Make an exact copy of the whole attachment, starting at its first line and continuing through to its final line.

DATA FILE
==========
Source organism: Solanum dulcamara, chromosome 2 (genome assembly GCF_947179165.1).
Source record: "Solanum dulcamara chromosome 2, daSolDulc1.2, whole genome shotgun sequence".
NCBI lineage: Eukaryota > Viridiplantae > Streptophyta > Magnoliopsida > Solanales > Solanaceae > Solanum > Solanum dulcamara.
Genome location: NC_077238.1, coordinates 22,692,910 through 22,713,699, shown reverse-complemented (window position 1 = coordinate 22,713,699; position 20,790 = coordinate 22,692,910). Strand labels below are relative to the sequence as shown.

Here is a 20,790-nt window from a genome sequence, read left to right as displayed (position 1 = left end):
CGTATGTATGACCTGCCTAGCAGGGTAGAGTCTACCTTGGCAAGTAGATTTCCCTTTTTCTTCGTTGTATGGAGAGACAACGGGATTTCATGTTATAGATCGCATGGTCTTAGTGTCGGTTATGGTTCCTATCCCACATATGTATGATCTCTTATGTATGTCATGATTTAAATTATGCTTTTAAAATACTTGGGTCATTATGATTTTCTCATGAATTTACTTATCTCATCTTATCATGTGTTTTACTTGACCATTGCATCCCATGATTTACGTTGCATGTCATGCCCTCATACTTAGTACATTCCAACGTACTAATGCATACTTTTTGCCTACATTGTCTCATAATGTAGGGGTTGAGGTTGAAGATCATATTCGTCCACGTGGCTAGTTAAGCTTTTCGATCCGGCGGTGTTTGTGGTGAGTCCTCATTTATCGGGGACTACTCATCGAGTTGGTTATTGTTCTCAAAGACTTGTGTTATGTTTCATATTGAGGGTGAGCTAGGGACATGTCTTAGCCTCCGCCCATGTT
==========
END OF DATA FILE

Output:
Source organism: Solanum dulcamara, chromosome 2 (genome assembly GCF_947179165.1).
Source record: "Solanum dulcamara chromosome 2, daSolDulc1.2, whole genome shotgun sequence".
NCBI lineage: Eukaryota > Viridiplantae > Streptophyta > Magnoliopsida > Solanales > Solanaceae > Solanum > Solanum dulcamara.
Genome location: NC_077238.1, coordinates 22,692,910 through 22,713,699, shown reverse-complemented (window position 1 = coordinate 22,713,699; position 20,790 = coordinate 22,692,910). Strand labels below are relative to the sequence as shown.

Here is a 20,790-nt window from a genome sequence, read left to right as displayed (position 1 = left end):
CGTATGTATGACCTGCCTAGCAGGGTAGAGTCTACCTTGGCAAGTAGATTTCCCTTTTTCTTCGTTGTATGGAGAGACAACGGGATTTCATGTTATAGATCGCATGGTCTTAGTGTCGGTTATGGTTCCTATCCCACATATGTATGATCTCTTATGTATGTCATGATTTAAATTATGCTTTTAAAATACTTGGGTCATTATGATTTTCTCATGAATTTACTTATCTCATCTTATCATGTGTTTTACTTGACCATTGCATCCCATGATTTACGTTGCATGTCATGCCCTCATACTTAGTACATTCCAACGTACTAATGCATACTTTTTGCCTACATTGTCTCATAATGTAGGGGTTGAGGTTGAAGATCATATTCGTCCACGTGGCTAGTTAAGCTTTTCGATCCGGCGGTGTTTGTGGTGAGTCCTCATTTATCGGGGACTACTCATCGAGTTGGTTATTGTTCTCAAAGACTTGTGTTATGTTTCATATTGAGGGTGAGCTAGGGACATGTCTTAGCCTCCGCCCATGTT